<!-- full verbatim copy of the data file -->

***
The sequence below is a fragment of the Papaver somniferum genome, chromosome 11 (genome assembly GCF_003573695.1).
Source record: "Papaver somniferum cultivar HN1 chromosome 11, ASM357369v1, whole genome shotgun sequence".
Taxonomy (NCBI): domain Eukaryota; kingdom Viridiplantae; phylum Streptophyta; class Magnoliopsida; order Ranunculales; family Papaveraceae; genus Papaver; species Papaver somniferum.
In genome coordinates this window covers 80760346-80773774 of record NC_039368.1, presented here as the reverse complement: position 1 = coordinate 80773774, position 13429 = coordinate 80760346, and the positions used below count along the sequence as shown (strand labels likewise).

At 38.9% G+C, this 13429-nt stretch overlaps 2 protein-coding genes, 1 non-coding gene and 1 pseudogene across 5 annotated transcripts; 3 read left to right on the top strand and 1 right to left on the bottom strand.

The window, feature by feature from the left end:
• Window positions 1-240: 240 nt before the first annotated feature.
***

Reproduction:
The sequence below is a fragment of the Papaver somniferum genome, chromosome 11 (genome assembly GCF_003573695.1).
Source record: "Papaver somniferum cultivar HN1 chromosome 11, ASM357369v1, whole genome shotgun sequence".
Taxonomy (NCBI): domain Eukaryota; kingdom Viridiplantae; phylum Streptophyta; class Magnoliopsida; order Ranunculales; family Papaveraceae; genus Papaver; species Papaver somniferum.
In genome coordinates this window covers 80760346-80773774 of record NC_039368.1, presented here as the reverse complement: position 1 = coordinate 80773774, position 13429 = coordinate 80760346, and the positions used below count along the sequence as shown (strand labels likewise).

At 38.9% G+C, this 13429-nt stretch overlaps 2 protein-coding genes, 1 non-coding gene and 1 pseudogene across 5 annotated transcripts; 3 read left to right on the top strand and 1 right to left on the bottom strand.

The window, feature by feature from the left end:
• Window positions 1-240: 240 nt before the first annotated feature.